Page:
Budget at Completion (BAC) is a crucial project management measurement that determines the total cost of authorized work to complete a project. It is set at the beginning of the project and remains fixed unless the project scope significantly changes. The BAC serves as the project’s cost baseline, and it is used to compare against Earned Value (EV) to assess work performance.

To calculate BAC, project managers must first identify individual costs that make up the overall BAC estimate. This can be done through techniques like analogous estimating, parametric estimating, or expert analysis and judgment. Analogous estimating is based on mapping the major deliverables of the current project to those of a comparable past project. Using actual data from the comparable project, a project manager can then determine the corresponding cost estimates to produce the BAC for the current project. Parametric estimating is a more sophisticated technique that involves breaking down each project deliverable into components and assigning them specific cost estimates. These individual costs are then summed to derive the overall BAC estimate. Expert analysis and judgment is a more qualitative approach that requires consulting with subject matter experts to provide ideas and the probability of occurrence for each component.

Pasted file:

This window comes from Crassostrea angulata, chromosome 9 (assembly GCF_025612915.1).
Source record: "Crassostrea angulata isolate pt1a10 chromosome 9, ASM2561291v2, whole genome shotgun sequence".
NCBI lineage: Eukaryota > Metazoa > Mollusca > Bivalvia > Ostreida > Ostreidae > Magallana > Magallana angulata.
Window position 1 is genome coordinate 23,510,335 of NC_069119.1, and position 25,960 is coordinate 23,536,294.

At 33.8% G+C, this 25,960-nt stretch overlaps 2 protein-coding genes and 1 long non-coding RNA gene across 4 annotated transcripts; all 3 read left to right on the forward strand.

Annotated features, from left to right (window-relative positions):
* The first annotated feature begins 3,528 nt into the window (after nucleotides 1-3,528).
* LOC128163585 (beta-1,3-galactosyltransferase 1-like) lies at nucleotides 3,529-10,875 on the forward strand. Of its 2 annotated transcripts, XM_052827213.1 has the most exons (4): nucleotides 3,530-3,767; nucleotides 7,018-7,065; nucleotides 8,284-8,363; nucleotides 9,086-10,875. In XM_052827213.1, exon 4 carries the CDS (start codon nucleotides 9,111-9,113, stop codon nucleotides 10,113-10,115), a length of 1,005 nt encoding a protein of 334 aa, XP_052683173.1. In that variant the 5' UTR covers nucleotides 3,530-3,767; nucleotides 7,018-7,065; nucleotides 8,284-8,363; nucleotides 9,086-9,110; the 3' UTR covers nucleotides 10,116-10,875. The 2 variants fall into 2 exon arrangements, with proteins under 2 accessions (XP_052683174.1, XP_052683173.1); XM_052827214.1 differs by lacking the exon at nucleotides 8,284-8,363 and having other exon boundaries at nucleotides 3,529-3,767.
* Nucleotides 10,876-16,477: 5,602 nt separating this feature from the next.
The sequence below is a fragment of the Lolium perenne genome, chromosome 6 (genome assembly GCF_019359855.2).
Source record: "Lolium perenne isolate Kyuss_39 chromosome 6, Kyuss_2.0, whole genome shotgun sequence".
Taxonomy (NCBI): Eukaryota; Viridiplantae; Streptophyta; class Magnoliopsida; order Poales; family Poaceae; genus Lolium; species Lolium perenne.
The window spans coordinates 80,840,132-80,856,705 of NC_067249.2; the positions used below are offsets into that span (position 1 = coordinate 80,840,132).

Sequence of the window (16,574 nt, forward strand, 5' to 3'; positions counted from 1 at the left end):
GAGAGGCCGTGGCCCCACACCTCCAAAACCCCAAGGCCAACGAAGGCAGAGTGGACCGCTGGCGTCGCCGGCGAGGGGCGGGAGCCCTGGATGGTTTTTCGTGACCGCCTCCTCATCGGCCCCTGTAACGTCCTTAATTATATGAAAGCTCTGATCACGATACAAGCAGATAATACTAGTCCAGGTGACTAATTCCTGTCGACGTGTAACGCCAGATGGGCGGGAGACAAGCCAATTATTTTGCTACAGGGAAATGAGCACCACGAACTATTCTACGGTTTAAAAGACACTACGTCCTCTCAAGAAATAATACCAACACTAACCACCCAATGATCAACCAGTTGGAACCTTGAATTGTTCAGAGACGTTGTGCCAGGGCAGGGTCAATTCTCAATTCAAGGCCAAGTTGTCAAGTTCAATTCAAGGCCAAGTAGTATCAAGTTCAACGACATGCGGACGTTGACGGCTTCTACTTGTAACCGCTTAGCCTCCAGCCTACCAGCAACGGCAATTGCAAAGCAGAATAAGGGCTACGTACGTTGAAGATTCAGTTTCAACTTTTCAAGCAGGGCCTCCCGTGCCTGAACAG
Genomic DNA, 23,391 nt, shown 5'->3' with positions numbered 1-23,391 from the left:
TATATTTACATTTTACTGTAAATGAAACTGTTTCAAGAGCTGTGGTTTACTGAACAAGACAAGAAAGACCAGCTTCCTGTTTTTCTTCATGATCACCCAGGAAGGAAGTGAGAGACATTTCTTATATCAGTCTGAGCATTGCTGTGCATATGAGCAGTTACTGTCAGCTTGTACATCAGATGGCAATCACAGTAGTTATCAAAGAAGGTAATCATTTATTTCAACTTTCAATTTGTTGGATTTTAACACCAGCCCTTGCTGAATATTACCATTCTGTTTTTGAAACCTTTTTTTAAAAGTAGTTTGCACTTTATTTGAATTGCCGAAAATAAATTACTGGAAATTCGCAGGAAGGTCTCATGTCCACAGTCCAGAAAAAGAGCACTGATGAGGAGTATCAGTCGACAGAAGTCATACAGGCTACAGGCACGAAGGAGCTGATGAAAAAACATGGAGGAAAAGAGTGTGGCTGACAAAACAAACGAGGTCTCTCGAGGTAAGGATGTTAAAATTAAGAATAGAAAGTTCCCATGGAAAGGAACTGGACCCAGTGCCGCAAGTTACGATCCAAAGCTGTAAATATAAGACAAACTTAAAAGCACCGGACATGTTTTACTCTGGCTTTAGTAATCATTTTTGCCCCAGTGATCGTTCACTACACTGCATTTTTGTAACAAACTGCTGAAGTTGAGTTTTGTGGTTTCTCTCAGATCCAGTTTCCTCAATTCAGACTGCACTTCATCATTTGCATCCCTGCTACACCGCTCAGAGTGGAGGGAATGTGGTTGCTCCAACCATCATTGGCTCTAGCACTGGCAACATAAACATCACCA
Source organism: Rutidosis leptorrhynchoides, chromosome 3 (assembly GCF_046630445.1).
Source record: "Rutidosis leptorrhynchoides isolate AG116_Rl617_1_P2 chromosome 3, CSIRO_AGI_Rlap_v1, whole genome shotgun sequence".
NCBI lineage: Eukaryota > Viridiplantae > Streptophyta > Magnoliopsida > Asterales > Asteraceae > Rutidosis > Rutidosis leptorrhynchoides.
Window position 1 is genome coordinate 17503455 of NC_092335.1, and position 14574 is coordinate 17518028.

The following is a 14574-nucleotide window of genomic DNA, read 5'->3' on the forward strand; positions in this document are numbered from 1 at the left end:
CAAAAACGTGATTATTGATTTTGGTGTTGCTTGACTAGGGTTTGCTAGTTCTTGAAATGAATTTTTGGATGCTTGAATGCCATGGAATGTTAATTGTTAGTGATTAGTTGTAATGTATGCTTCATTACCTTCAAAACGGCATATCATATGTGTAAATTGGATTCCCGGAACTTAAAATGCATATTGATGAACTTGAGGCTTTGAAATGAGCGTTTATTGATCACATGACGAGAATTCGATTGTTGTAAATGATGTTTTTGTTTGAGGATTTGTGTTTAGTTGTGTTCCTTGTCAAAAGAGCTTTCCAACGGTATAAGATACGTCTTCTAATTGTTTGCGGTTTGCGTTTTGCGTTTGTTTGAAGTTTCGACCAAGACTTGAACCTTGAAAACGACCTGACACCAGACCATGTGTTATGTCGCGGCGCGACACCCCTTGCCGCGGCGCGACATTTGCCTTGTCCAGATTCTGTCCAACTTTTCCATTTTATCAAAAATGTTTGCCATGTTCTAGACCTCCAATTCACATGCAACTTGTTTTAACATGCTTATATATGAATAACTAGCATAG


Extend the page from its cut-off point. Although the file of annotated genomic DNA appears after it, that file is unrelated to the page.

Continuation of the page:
Regardless of the method, effective budget management for a project is essential to avoid overruns and deliver on time and within budget. Using a contingency fund to account for unexpected costs and scope changes is also recommended. This will help mitigate waste, minimize the impact of potential budget cuts, and allow a project team to distribute resources more evenly throughout the project.